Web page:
• Social Scientist

Changes in AD and AS

Theme 5: Introduction of Macroeconomics

Topic: Changes in Aggregate Demand and Aggregate Supply

Relevance: H1 and H2 Economics

Introduction:

The equilibrium level of national income occurs when the Aggregate Demand equals the Aggregate Supply (AD=AS) in an economy at P0 and Y0 as shown in Figure 1, as there is no tendency for the either real national income or general price level to change.

Changes in aggregate demand and aggregate supply can cause both real national income or general price level to change in the economy.


Aggregate demand is defined as the total spending on goods and services produced within the economy at various general price level, over a given time period, ceteris paribus. AD=C+I+G+(X-M).

Changes in aggregate demand is caused by any changes in any of its component; consumer expenditure (C), investment (I), government expenditure (G) and net exports (X-M), This will cause the aggregate demand curve to shift.


Aggregate supply on the other hand is the total output of goods and services produced within the economy at various general price level, over a given time period, ceteris paribus.

Changes in aggregate supply is caused by any changes in unit cost of production, quality of resources available, quantity of resources available and technological level. This will cause the aggregate supply curve to shift.

Increase in Aggregate Demand

Increase in aggregate demand can be caused by an increase in any of its component; consumer expenditure (C), investment (I), government expenditure (G) and net exports (X-M).

For example:

  • Increase in consumer expenditure (C) caused by improvement in household optimism

  • Increase in investment (I) caused by a decrease in interest rate

  • Increase in government expenditure (G) caused by new expansionary fiscal policy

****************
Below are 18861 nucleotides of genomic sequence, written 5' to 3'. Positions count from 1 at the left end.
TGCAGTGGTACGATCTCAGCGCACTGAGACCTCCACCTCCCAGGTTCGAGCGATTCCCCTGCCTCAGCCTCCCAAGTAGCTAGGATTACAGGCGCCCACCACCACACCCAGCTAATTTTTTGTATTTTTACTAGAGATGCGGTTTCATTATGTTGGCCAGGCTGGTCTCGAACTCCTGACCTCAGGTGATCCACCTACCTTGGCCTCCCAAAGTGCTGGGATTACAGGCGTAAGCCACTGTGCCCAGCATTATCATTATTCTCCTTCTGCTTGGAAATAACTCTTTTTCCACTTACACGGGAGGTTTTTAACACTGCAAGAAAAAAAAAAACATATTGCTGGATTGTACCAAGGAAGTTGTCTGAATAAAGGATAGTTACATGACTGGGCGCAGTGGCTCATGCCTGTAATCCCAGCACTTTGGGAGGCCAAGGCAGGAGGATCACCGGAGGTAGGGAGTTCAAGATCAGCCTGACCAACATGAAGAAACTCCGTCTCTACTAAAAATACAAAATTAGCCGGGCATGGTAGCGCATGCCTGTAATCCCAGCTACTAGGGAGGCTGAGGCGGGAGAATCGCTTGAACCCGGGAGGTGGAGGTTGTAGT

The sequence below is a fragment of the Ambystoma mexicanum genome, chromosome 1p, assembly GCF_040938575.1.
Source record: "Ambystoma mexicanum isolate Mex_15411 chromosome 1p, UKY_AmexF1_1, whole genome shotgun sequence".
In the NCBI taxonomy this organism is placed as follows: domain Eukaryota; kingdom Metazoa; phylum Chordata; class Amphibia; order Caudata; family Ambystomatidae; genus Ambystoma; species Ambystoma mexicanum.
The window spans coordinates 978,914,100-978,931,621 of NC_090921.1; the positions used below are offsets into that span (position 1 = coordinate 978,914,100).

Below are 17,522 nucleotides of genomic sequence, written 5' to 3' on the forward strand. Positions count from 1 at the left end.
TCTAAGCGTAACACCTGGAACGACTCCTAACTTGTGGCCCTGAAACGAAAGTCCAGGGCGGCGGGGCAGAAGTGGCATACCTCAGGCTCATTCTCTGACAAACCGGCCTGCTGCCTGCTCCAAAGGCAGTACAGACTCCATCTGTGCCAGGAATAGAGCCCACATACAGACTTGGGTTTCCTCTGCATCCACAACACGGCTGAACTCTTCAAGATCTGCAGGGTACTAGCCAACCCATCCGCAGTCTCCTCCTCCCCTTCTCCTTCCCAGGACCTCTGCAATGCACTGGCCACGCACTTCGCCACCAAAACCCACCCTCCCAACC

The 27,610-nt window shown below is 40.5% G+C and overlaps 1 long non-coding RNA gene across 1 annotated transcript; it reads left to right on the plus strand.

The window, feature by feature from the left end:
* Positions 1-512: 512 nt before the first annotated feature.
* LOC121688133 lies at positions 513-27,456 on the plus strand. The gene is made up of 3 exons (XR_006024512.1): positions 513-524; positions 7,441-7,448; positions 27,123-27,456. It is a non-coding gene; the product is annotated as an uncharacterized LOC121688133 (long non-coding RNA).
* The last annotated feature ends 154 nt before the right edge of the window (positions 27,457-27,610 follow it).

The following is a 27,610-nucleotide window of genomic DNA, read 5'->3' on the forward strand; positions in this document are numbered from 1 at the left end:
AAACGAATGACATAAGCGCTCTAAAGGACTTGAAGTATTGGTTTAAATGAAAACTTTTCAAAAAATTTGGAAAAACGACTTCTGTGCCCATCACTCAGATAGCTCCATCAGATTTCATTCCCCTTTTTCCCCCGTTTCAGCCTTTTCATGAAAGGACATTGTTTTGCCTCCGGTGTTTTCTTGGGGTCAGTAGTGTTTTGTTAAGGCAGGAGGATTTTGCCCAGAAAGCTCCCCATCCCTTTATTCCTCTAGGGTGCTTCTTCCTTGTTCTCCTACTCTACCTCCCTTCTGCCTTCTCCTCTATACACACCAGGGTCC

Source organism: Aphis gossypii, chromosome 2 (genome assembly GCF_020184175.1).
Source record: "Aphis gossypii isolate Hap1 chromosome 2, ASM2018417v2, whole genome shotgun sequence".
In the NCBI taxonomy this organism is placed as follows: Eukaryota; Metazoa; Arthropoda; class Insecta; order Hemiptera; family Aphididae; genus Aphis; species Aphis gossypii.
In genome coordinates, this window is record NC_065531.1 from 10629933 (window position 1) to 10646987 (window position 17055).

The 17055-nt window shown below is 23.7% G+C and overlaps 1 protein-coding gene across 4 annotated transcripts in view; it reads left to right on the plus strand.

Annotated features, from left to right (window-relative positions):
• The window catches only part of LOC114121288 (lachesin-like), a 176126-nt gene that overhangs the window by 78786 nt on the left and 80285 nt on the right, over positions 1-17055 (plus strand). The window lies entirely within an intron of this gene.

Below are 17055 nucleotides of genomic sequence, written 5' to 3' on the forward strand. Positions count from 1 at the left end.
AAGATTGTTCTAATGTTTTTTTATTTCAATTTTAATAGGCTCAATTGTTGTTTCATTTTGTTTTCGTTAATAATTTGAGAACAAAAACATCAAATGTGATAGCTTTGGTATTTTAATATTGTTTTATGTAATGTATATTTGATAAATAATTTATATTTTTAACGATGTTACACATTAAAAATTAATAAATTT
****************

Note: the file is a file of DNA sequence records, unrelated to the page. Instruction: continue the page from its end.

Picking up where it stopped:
• Increase in net exports (X-M) caused by depreciation in exchange rate

These changes will cause an increase in the total spending on goods and services produced within the economy at various general price level, over a given time period, leading to an increase in aggregate demand and the aggregate demand curve to shift right from ADOriginal to ADNew in Figure 1.

Figure 1: Increase in Aggregate Demand

When aggregate demand increases, there will be excess demand in the short run at original price level P0 as aggregate demand is more than aggregate supply. This will lead to unplanned inventory depletion and hence a decrease in stocks. The unplanned inventory depletion or shortage will induce firms to increase their output level in the next period leading to an increase in the real national income from YO to YN and inflation as general price level increases from P0 to PN.

Decrease in Aggregate Demand

Decrease in aggregate demand can be caused by a decrease in any of its component; consumer expenditure (C), investment (I), government expenditure (G) and net exports (X-M).

For example:

  • Decrease in consumer expenditure (C) caused by increase income tax

  • Decrease in investment (I) caused by worsening of business confidence

  • Decrease in government expenditure (G) caused by new contractionary fiscal policy

  • Decrease in net exports (X-M) caused by appreciation in exchange rate

These changes will cause a decrease in the total spending on goods and services produced within the economy at various general price level, over a given time period, leading to a decrease in aggregate demand and the aggregate demand curve to shift left from ADOriginal to ADNew in Figure 2.


Figure 2: Decrease in Aggregate Demand